G-7 Faces Saudi Resistance on Russian Asset Seizure Plans

Saudi Arabia has subtly cautioned the Group of Seven (G-7) nations against seizing nearly $300 billion of Russia’s frozen assets, sources familiar with the discussions have revealed.

This move by Riyadh aimed at preventing the utilization of these funds to support Ukraine and shows the kingdom’s strategic positioning and impact on global financial decisions.

Earlier this year, Saudi Arabia’s finance ministry communicated its concerns to several G-7 counterparts, indicating that any direct expropriation of Russia’s assets could lead to significant financial consequences.

The kingdom hinted that it might sell off some of its European debt holdings, particularly targeting debt issued by the French treasury, if the G-7 proceeded with the asset seizure.

While Saudi officials later denied making explicit threats, the message was clear enough to influence the ongoing deliberations.

The G-7, in May and June, explored various options regarding the Russian central bank’s frozen funds.

Despite a push from the United States and the United Kingdom for more aggressive measures, including direct asset seizure, the group eventually settled on a compromise.

They agreed to utilize the profits generated by the frozen assets, estimated to be between €3 billion and €5 billion annually, to provide around $50 billion in fresh aid to Ukraine, while leaving the principal amounts untouched.

Saudi Arabia’s position was not solely influential in its direct communications but also resonated with some eurozone member nations.

These countries expressed concerns that seizing the assets could undermine the euro and set a worrying precedent that might affect them in the future.

The kingdom’s stance highlighted fears that such a move could trigger a chain reaction, prompting other nations to follow suit, potentially destabilizing global financial markets.

A Saudi official suggested that the government’s communications were intended to outline potential consequences rather than to issue direct threats.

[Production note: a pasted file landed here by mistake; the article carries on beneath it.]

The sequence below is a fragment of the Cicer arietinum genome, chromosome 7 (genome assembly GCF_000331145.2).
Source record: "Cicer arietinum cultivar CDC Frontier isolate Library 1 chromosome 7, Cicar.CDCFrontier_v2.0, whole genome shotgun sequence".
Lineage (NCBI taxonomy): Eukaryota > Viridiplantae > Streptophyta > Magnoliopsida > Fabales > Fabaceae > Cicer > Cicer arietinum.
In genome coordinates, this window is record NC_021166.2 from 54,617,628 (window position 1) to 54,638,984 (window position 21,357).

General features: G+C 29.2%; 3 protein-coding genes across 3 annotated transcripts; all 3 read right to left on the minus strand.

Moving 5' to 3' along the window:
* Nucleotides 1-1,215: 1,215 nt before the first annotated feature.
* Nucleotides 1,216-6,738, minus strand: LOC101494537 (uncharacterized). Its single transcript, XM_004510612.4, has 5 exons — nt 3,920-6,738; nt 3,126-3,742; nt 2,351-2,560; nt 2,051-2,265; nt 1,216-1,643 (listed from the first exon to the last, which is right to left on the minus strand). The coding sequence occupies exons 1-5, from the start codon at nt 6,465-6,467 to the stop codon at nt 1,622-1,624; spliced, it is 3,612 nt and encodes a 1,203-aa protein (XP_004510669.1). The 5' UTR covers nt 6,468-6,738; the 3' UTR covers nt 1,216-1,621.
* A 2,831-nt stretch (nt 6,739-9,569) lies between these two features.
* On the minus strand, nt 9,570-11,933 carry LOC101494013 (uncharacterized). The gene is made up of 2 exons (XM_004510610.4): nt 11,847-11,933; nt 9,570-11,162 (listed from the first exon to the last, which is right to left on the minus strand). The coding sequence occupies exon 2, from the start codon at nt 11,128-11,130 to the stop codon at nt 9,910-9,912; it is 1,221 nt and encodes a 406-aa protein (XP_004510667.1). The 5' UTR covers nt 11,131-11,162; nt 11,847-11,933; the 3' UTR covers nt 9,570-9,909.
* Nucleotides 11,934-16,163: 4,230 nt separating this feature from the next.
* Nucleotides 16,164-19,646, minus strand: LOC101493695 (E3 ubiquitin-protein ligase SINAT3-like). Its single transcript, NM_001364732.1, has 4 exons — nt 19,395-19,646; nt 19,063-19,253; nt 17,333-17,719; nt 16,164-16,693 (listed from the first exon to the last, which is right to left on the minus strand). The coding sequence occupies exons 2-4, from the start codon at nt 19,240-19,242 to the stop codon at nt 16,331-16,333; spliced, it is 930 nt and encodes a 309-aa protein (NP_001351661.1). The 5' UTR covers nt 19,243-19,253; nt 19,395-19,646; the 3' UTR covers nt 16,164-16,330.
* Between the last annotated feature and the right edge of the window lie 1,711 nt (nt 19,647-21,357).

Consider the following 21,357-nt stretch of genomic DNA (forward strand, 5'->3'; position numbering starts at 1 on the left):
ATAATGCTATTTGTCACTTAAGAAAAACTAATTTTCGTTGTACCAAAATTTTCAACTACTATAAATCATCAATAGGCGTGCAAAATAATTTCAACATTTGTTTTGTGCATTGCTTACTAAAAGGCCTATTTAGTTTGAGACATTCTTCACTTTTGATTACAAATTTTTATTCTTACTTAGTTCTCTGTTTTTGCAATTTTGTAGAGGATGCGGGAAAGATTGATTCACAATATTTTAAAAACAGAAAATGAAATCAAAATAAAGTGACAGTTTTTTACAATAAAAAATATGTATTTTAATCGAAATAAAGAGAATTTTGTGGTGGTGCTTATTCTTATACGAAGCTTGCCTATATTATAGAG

Nonetheless, the kingdom’s vast holdings in European debt, including tens of billions of euros in French bonds, were sufficient to cause alarm among European officials.

The motives behind Saudi Arabia’s intervention remain a subject of speculation. Some analysts believe the kingdom acted out of self-interest, wary that a precedent of asset seizure could eventually be used against it or other nations.

Others suggest that Riyadh’s actions reflect its complex geopolitical balancing act. While Saudi Arabia maintains a strategic alliance with Russia through their leadership of the OPEC+ oil cartel, it has also been cultivating diplomatic ties with Ukraine.

President Volodymyr Zelenskiy’s recent visit to the kingdom and his meeting with Crown Prince Mohammed bin Salman underscored these evolving relationships.

Regardless of the underlying reasons, Saudi Arabia’s influence in this matter has highlighted its growing clout on the international stage.

Under the leadership of Crown Prince Mohammed bin Salman, the kingdom has increasingly positioned itself as a key diplomatic player, seeking to mediate in global conflicts and shaping major financial decisions.

The G-7’s eventual decision to refrain from directly seizing Russia’s assets reflects the intricate dynamics at play and the challenges of securing unanimous support for bold measures within the international community.

As the group finalizes the mechanics of its aid plan for Ukraine, the influence of nations like Saudi Arabia on global financial policies is becoming ever more apparent.

In the meantime, Saudi Arabia continues to manage its extensive foreign reserves and assets with strategic caution.

The kingdom’s central bank holds $445 billion in net foreign reserves, and its sovereign wealth fund boasts nearly $1 trillion in assets.

While the bulk of these holdings are in US dollars, the kingdom’s sizable investments in European debt ensure it remains a significant player in global financial markets.


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